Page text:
Ex-military helicopter designs entering the commercial market are potentially breathing life into the industry, with CH-47 and UH-60 Black Hawk variants now entering service from North America to Australia.
In August, the US Army Contracting Command Redstone, on behalf of the Utility Helicopters Project Management Office, announced the availability of 14 UH-60A Black Hawk helicopters for sale under the Black Hawk Exchange and Sales Team programme.
This could mean we see more refurbished examples of the type appearing in the civil domain in the next few years worldwide. However, with the market just keeping its head above water following the economic downturn, do these models pose healthy competition or oversupply if taken into the civil sector?
Three years on from the first Black Hawk auction, companies are bringing forth their overhauled aircraft to the commercial market. Some of the major players that refurbish ex-US Army Black Hawks are Arista Aviation, BHI2, Global Aviation Solutions, Rogerson Kratos and Unical Defense.
The Black Hawk, having been on the frontline of combat in Afghanistan and Iraq as well other theatres, is suited to the hot and high environments of southern European regions during the summer fire season. While refurbished models have already been tasked with firefighting missions, other sectors that could utilise the platforms include SAR, EMS and law enforcement.
Sikorsky Australia recently announced that it will refurbish ten ex-US Army rotorcraft for firefighting and disaster relief operations. The A$63 million ($50 million) contract announced on 27 July will see deliveries of the Black Hawks to StarFlight Australia begin in Q1 2018.
StarFlight, a joint venture that was established in 2015 by LifeFlight and Kaan Air, also holds an option on a further ten helicopters of the same type.
Under the contract, Sikorsky Australia will structurally refurbish the aircraft and install new engines, main and tail rotor gearboxes and drivetrain and a new rescue hoist. The cockpit will be upgraded with a helicopter terrain awareness and warning system.
What will be interesting to see is if these helicopters really establish themselves in the European market or if they are held up by regulations as they convert to civil usage. It is likely that the red tape might just delay things, and operators might experience hassle here.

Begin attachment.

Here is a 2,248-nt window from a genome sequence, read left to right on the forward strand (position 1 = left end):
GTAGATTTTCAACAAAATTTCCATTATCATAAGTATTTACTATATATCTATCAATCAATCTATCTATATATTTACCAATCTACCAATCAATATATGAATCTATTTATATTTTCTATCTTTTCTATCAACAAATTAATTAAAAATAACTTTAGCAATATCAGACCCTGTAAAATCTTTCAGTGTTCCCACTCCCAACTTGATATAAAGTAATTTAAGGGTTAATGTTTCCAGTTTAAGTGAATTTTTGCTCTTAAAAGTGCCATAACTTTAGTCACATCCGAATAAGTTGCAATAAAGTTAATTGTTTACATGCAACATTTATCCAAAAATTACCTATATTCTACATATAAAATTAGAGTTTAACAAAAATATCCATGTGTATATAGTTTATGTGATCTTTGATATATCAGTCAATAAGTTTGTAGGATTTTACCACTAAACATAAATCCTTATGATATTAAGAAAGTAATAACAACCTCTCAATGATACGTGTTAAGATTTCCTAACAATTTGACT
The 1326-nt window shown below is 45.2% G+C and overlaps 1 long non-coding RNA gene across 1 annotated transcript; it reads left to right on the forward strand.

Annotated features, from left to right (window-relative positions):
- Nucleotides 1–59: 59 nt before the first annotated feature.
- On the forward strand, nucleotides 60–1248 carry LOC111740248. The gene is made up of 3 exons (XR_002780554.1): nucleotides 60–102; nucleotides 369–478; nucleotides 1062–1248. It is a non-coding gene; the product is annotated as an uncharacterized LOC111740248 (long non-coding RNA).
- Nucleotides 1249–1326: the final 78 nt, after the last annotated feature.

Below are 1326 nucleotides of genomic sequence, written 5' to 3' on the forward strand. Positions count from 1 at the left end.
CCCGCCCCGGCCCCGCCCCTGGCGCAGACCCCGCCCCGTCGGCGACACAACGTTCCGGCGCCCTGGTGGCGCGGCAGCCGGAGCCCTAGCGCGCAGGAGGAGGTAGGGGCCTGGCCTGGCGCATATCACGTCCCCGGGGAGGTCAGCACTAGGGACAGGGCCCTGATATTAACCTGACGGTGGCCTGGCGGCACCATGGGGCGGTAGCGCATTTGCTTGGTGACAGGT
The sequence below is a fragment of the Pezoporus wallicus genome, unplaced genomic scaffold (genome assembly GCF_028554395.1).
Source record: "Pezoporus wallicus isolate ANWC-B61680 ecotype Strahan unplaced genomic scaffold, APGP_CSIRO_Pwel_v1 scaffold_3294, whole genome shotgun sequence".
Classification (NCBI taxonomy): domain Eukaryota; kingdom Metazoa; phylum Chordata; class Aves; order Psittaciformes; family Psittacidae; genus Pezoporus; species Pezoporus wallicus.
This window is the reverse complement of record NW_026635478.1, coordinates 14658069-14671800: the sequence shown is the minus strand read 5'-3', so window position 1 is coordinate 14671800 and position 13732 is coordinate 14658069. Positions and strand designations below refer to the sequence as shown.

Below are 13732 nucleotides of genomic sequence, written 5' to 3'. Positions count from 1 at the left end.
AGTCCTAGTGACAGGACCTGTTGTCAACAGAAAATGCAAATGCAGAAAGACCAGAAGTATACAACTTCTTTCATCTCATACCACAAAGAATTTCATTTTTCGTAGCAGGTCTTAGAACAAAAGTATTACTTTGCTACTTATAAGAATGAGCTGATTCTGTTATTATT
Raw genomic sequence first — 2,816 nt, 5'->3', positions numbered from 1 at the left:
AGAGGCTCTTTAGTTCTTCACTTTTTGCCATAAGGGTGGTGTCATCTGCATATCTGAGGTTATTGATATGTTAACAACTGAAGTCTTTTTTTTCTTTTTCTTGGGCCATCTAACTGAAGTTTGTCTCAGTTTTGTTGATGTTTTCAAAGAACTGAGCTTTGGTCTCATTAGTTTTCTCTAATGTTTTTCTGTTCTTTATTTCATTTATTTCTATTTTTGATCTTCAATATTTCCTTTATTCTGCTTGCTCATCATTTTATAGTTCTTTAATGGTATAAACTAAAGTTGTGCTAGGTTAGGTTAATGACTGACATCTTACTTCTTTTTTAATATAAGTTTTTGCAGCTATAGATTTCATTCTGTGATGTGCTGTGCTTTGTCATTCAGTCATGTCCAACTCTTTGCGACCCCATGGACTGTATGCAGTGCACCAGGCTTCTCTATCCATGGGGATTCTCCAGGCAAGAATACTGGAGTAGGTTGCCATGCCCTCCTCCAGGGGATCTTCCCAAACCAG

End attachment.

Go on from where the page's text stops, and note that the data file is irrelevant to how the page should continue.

In March 2017, Sikorsky confirmed at Heli-Expo that it is committed to serving the growing technical and logistical support needs of more than 30 commercial operators who have acquired surplus UH-60A.
Also at the show, Darrell Kindley, CEO of Global Aviation Solutions, told RH that the Acehawk, one of the company’s refurbished Black Hawks, was expected to receive its STC by the Q2 2018.
The Acehawk is a retrofit kit available for UH-60A/Ls and S-70 aircraft, and the aircraft is to be marketed worldwide as well as in the US.
The Acehawk cockpit features four 12in, 4K displays and two touchscreen controllers, panoramic view and aynthetic vision technology, and the option to integrate third-party radios, sensors and other mission equipment without affecting the G5000H core software.
The Black Hawk is a robust and versatile helicopter, which has more than proven itself in the military arena. However, with a civil market bustling with new platforms and legacy medium to heavy aircraft fairly capable of undertaking firefighting missions, the Black Hawk will have to get its claws in pretty deep to prove it is not a flighty bird and will be able to stay the long term in the civil market.